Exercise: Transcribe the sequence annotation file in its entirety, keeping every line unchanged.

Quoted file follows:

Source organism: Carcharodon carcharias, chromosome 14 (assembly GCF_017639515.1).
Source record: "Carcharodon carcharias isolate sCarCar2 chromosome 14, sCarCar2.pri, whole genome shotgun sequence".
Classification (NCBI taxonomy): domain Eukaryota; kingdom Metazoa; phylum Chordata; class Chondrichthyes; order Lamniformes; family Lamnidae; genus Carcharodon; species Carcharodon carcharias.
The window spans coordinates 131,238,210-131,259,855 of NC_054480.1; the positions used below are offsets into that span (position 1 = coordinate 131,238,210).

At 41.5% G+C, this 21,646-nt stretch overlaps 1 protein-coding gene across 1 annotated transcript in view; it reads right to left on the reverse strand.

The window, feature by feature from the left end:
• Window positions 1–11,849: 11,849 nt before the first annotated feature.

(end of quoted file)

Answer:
Source organism: Carcharodon carcharias, chromosome 14 (assembly GCF_017639515.1).
Source record: "Carcharodon carcharias isolate sCarCar2 chromosome 14, sCarCar2.pri, whole genome shotgun sequence".
Classification (NCBI taxonomy): domain Eukaryota; kingdom Metazoa; phylum Chordata; class Chondrichthyes; order Lamniformes; family Lamnidae; genus Carcharodon; species Carcharodon carcharias.
The window spans coordinates 131,238,210-131,259,855 of NC_054480.1; the positions used below are offsets into that span (position 1 = coordinate 131,238,210).

At 41.5% G+C, this 21,646-nt stretch overlaps 1 protein-coding gene across 1 annotated transcript in view; it reads right to left on the reverse strand.

The window, feature by feature from the left end:
• Window positions 1–11,849: 11,849 nt before the first annotated feature.